Ansible commands – Ansible Tutorials

Ansible commands

Still now we seen Ansible installation and basic configuration. Let see more ansible ad-hoc command.

# ansible <group> -m <module> -a <arguments>

Here, we can also use a single host or all in place of <group> & <arguments> are optional to provide. Now let’s look at some basic commands to use with ansible,

Check connectivity of hosts

We have used this command in our previous tutorial also. The command to check connectivity of hosts is

# ansible <group> -m ping

Rebooting hosts

# ansible <group> -a “/sbin/reboot”

Checking host’s system information

Ansible collects the system’s information for all the hosts connected to it. To display the information of hosts, run

# ansible <group> -m setup | less

Secondly, to check a particular info from the collected information by passing an argument,

# ansible <group> -m setup -a “filter=ansible_distribution”

Transferring files

For transferring files, we use a module ‘copy’ & complete command that is used is

# ansible <group> -m copy -a “src=/home/ansible dest=/tmp/home”

Managing users

So to manage the users on the connected hosts, we use a module named ‘user’ & commands to use it are as follows,

Creating a new user

# ansible <group> -m user -a “name=ansible password=<encrypted password>”

Deleting a user

# ansible <group> -m user -a “name=ansible state=absent”

Note: – To create an encrypted password, use the ‘mkpasswd –method=sha-512’ command.

Changing permissions & ownership

So for changing ownership of files of connected hosts, we use module named ‘file’ & commands used are

Changing permission of a file

# ansible <group> -m file -a “dest=/home/ansible/file1.txt mode=777”

Changing ownership of a file

# ansible <group> -m file -a “dest=/home/ansible/file1.txt mode=777 owner=ansible group=ansible”

Managing Packages

So, we can manage the packages installed on all the hosts connected to ansible by using ‘yum’ & ‘apt’ modules & the complete commands used are

Check if package is installed & update it

# ansible <group> -m yum -a “name=httpd state=latest”

Check if package is installed & don’t update it

# ansible <group> -m yum -a “name= httpd state=present”

Check if package is at a specific version

# ansible <group> -m yum -a “name= httpd-1.8 state=present”

Check if package is not installed

# ansible <group> -m yum -a “name= httpd state=absent”

Managing services

So to manage services with ansible, we use modules ‘service’ & complete commands that are used are,

Starting a service

# ansible <group> -m service -a “name=httpd state=started”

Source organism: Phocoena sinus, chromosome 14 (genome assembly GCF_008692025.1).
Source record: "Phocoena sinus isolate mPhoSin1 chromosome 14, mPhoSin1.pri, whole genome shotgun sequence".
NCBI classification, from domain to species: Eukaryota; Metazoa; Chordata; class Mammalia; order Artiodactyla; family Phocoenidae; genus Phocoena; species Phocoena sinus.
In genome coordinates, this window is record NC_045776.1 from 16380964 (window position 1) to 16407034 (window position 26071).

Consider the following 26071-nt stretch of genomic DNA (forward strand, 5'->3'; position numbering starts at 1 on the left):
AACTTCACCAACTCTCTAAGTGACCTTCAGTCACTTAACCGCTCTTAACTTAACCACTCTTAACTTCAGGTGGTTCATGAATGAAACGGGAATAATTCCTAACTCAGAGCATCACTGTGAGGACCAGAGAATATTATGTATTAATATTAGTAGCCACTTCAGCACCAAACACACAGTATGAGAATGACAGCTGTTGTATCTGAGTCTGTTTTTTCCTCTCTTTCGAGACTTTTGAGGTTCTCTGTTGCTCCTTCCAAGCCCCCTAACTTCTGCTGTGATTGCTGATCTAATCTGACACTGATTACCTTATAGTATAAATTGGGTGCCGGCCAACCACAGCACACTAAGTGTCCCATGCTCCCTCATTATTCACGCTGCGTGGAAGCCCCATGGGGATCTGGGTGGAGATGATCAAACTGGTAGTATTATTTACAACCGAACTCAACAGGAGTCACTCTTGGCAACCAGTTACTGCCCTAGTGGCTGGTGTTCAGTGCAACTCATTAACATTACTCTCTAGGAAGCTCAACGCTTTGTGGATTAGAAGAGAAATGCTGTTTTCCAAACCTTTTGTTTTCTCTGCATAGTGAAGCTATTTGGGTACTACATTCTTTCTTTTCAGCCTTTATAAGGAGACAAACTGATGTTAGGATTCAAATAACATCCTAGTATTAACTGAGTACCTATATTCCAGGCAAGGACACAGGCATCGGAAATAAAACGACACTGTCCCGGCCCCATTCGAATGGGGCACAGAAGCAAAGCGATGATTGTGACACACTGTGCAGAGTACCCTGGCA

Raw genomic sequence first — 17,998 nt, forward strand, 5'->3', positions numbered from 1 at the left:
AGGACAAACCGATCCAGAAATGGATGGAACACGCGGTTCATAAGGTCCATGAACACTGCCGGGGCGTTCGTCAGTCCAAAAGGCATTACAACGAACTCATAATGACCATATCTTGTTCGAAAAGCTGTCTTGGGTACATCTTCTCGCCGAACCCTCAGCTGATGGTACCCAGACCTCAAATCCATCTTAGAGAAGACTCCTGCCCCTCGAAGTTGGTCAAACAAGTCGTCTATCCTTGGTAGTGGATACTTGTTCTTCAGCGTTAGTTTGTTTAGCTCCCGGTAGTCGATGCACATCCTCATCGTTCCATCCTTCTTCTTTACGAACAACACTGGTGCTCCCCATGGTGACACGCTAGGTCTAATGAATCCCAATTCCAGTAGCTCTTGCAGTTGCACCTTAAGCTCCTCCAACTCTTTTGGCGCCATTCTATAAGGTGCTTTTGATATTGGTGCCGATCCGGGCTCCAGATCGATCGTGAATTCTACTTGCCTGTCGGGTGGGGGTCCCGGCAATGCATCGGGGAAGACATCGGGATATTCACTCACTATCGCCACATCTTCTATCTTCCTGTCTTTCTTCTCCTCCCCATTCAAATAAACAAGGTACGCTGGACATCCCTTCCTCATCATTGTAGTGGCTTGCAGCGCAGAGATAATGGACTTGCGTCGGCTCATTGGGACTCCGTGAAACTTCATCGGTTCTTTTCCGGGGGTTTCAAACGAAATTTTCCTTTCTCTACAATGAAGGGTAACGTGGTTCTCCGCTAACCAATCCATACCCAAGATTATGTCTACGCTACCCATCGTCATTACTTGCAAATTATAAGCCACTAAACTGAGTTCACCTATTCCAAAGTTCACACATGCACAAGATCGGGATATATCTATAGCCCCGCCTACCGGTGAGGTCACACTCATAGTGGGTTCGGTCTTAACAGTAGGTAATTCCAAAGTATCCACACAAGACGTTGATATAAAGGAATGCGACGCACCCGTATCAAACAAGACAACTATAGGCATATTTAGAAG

Stopping a service

# ansible <group> -m service -a “name=httpd state=stopped”

Restarting a service

# ansible <group> -m service -a “name=httpd state=restarted”

Dry Run

Ansible supports running a playbook in dry run mode (also called Check Mode), in this mode, Ansible will not make any changes to your host, but simply report what changes would have been made if the playbook was run without this flag.

# ansible-playbook --check playbook.yml

Ansible Vault

If one of your tasks requires sensitive information (let’s say the database user and password), it’s a good practice to keep this information encrypted, instead of storing it in plain text.

Ansible ships with a command line tool called ansible-vault, that allows you to create and manage encrypted files. This way you can commit the encrypted file to your source control and only users with the decryption password will be able to read it.

# Encrypt an existing file. You'll need to create an encryption password.
ansible-vault encrypt secrets.yml 
# Creates a new, encrypted file. You'll need to create an encryption password.
ansible-vault create secrets.yml 
# Decrypt a file. You'll have to enter password used for encryption.
# Use it with caution! Don't leave your files unecrypted.
ansible-vault decrypt secrets.yml 
# Edit an encrypted file (uses vim by default, can be overriden by the environment variable $EDITOR)
ansible-vault edit secrets.yml 
# Print the contents of the encrypted file
ansible-vault edit secrets.yml

If you import the vars_file secrets.yml in your playbook, Ansible will fail, as it will not know how to read the encrypted file. You’ll have to specify the command line argument –ask-vault-pass, which will make Ansible prompt you the password of the encrypted file.

# ansible-playbook playbook.yml -i hosts --ask-vault-password

Another way is to store the password in a file (which should not be committed) and specify the path to the file using the –vault-password-file argument. If this file is marked as executable, Ansible will run it and use the output as the password.

Read More: Ansible Tutorial